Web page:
The Latest: 4% tax cut, pharmacy compensation in Ohio budget
COLUMBUS, Ohio (AP) — The Latest on the crafting of Ohio’s next two-year state budget (all times local):
The latest version of Ohio’s proposed two-year state budget would cut personal income taxes by 4%, keep a debated business tax break and change how pharmacy benefits are administered for Medicaid users to boost transparency and control those costs.
The plan passed Tuesday by a conference committee also would direct $100 million to pharmacies to compensate for low reimbursements and have the Department of Medicaid contract directly with one pharmacy benefit manager, instead of working through multiple PBMs and managed care plans.
The Republican-led Legislature faces a Wednesday deadline to pass a budget. The House and Senate have been hashing out differences between their versions of the $69 billion spending plan, including on taxes, health care policies and educational funding.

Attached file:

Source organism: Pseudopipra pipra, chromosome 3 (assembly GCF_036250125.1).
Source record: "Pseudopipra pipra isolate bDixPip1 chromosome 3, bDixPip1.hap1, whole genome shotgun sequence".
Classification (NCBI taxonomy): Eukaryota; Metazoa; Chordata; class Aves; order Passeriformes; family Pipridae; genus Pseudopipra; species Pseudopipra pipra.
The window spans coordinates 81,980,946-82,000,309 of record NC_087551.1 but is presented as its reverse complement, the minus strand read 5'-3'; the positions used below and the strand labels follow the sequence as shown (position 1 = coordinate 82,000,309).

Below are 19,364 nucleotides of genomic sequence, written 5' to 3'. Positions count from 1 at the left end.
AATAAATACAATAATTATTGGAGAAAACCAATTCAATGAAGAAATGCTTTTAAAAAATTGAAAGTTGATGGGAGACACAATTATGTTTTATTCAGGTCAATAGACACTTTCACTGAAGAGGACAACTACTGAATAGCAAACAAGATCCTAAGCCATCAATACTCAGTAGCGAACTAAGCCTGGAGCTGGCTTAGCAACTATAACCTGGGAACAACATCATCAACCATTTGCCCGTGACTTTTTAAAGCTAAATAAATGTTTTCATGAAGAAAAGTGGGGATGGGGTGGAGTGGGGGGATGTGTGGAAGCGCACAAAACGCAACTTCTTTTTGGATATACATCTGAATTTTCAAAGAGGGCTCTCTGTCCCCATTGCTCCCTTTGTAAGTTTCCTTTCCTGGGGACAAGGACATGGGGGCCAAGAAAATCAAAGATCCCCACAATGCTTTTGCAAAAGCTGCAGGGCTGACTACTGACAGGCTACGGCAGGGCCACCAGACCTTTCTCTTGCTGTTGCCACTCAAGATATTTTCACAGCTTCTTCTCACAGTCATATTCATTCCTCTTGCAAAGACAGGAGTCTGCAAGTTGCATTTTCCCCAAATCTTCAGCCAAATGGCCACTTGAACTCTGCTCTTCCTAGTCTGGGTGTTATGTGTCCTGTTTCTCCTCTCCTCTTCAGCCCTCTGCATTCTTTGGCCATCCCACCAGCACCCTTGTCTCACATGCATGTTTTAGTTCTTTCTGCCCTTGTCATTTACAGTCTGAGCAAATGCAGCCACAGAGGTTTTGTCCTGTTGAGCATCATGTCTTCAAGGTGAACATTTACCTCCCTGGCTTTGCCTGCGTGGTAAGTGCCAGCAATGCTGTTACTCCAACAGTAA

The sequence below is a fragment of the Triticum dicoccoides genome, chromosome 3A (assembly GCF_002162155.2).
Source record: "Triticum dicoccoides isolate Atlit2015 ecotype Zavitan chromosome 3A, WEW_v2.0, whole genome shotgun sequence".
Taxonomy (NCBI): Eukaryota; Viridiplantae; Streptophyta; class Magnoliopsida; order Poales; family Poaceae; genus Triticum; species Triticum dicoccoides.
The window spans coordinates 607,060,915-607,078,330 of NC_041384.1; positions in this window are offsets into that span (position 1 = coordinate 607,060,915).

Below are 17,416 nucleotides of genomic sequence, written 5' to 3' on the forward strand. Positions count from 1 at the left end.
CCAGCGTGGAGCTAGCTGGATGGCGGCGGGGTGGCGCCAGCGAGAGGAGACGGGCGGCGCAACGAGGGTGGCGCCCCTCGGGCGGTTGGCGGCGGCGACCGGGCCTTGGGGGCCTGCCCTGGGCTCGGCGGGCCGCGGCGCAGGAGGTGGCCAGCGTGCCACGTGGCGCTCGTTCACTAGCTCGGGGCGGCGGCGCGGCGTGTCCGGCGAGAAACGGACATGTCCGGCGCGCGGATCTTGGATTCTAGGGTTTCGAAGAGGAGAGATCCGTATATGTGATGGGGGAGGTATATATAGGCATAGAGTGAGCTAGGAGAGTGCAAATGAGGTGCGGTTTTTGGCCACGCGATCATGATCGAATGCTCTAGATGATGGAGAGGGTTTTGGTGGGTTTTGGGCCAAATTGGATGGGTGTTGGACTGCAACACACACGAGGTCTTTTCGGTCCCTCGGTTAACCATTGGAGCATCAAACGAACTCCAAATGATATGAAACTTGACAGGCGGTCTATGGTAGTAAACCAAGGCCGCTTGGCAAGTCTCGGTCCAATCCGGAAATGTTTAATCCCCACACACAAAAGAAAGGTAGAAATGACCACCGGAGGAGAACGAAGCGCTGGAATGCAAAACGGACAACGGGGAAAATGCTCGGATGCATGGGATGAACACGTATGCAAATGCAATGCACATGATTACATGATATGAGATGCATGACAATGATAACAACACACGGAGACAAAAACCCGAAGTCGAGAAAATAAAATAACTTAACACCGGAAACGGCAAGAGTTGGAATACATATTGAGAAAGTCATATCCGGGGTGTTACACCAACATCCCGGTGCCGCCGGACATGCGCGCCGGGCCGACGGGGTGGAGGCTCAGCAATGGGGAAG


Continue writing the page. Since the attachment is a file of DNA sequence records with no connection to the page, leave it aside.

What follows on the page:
GOP Gov. Mike DeWine can veto provisions he doesn’t approve.
Lawmakers who have been negotiating Ohio’s next two-year state budget are set to reconvene a day before the extended deadline for the House and Senate to pass the $69 billion spending plan.
The conference committee was scheduled to meet late Tuesday afternoon amid speculation that it has finally reached an agreement on the budget. Lawmakers have been hashing out differences between the House and Senate versions, including on tax breaks, school funding and policies related to health care.
The state has been operating under a 17-day temporary budget this month since the Republican-led Legislature missed the original deadline for the first time since 2009.
The budget must be approved by the House and Senate and signed by GOP Gov. Mike DeWine, who can veto elements he doesn’t approve.